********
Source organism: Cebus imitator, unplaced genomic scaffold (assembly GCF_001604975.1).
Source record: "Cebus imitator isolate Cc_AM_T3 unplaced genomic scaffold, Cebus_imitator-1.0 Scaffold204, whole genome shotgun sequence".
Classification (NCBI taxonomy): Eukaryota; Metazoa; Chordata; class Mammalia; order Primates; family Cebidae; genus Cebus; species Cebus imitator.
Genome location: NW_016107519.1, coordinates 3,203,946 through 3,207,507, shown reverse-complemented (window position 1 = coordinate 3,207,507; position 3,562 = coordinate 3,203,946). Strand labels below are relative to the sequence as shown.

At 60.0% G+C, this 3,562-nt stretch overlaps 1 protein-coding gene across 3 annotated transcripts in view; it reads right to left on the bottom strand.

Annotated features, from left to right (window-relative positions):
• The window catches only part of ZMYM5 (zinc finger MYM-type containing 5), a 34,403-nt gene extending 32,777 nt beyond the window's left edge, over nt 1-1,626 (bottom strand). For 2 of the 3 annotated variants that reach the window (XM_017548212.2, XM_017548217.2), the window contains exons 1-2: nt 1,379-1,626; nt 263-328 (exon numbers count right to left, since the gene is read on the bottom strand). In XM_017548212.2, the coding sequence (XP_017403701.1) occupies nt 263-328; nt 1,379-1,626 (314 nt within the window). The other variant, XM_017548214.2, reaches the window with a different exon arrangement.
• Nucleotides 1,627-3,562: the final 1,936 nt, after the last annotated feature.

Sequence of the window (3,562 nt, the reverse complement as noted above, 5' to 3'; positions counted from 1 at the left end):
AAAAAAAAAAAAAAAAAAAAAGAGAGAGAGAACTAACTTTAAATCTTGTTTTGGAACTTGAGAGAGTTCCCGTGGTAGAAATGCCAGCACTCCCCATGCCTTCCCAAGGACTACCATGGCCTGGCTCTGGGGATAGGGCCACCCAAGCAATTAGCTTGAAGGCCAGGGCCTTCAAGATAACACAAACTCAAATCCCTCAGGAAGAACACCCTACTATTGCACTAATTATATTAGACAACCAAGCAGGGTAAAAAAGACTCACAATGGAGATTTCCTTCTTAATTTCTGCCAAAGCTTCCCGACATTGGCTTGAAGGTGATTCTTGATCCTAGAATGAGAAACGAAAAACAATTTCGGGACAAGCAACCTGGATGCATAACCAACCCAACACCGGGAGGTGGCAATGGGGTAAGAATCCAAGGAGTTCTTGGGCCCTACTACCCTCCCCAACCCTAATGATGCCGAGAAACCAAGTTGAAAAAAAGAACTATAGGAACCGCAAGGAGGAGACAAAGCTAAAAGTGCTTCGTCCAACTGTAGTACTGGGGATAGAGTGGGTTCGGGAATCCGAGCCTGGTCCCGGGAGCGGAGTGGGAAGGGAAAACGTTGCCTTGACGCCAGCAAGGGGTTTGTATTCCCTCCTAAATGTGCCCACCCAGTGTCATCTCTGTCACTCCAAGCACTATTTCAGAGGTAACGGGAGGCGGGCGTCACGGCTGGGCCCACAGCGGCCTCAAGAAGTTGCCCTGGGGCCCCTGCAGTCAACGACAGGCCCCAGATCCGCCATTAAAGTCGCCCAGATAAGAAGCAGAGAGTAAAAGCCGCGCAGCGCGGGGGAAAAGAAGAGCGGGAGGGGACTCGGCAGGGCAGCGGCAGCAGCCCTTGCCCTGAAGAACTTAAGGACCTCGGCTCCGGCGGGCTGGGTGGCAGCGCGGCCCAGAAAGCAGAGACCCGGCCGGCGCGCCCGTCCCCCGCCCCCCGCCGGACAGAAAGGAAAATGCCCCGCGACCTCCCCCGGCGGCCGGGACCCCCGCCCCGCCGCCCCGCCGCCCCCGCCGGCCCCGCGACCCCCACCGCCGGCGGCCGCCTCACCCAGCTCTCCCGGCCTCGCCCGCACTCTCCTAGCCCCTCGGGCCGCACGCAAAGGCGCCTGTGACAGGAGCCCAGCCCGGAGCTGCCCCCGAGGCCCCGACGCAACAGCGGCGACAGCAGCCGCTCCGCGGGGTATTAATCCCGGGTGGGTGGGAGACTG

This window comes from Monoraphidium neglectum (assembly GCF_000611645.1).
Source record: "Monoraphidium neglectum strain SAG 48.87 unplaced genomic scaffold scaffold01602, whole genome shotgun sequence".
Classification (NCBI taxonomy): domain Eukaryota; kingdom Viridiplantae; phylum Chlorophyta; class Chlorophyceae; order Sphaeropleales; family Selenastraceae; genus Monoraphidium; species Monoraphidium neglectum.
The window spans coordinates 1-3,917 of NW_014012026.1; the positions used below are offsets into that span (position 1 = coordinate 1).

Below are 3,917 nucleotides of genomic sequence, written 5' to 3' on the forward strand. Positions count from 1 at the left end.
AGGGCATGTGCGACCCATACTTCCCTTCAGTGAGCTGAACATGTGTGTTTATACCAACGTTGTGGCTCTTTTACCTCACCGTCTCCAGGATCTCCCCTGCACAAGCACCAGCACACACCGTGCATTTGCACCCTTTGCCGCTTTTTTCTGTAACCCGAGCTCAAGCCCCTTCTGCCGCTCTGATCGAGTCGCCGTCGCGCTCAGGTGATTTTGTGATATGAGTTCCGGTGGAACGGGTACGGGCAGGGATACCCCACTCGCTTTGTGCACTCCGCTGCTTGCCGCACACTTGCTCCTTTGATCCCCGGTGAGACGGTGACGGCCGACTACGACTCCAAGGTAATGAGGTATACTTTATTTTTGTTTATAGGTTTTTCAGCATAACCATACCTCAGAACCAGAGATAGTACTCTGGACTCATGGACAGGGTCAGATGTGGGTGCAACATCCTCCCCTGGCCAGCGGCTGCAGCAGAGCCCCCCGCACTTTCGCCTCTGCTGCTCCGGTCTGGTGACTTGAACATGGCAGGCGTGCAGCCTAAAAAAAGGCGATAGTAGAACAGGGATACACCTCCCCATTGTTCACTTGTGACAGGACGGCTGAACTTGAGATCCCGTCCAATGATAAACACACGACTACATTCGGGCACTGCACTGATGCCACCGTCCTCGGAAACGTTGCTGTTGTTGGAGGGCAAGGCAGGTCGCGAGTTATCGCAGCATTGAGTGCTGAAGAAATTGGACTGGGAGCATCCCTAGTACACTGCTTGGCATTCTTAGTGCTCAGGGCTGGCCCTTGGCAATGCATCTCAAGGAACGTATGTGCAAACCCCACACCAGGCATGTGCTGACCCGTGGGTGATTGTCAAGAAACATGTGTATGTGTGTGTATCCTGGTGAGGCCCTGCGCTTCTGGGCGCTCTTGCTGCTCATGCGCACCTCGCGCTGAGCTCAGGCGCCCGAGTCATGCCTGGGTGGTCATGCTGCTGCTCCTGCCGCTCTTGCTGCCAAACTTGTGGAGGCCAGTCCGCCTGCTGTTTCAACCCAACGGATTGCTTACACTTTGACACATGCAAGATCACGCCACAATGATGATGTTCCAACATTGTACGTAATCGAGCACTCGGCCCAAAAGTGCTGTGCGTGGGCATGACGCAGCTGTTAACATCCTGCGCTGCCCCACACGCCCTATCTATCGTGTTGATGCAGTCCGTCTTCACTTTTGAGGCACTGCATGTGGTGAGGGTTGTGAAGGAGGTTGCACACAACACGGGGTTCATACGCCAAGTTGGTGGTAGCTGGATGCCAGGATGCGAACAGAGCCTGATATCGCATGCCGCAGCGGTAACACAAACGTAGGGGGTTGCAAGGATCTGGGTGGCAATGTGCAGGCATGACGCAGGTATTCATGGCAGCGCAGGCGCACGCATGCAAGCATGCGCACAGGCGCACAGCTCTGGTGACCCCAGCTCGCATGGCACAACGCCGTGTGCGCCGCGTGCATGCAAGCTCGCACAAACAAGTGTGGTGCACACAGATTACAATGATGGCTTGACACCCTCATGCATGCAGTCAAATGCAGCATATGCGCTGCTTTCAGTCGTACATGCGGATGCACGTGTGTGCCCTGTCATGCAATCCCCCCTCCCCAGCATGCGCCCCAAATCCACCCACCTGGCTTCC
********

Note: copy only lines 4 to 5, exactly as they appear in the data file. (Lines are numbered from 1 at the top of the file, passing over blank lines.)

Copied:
Genome location: NW_016107519.1, coordinates 3,203,946 through 3,207,507, shown reverse-complemented (window position 1 = coordinate 3,207,507; position 3,562 = coordinate 3,203,946). Strand labels below are relative to the sequence as shown.

At 60.0% G+C, this 3,562-nt stretch overlaps 1 protein-coding gene across 3 annotated transcripts in view; it reads right to left on the bottom strand.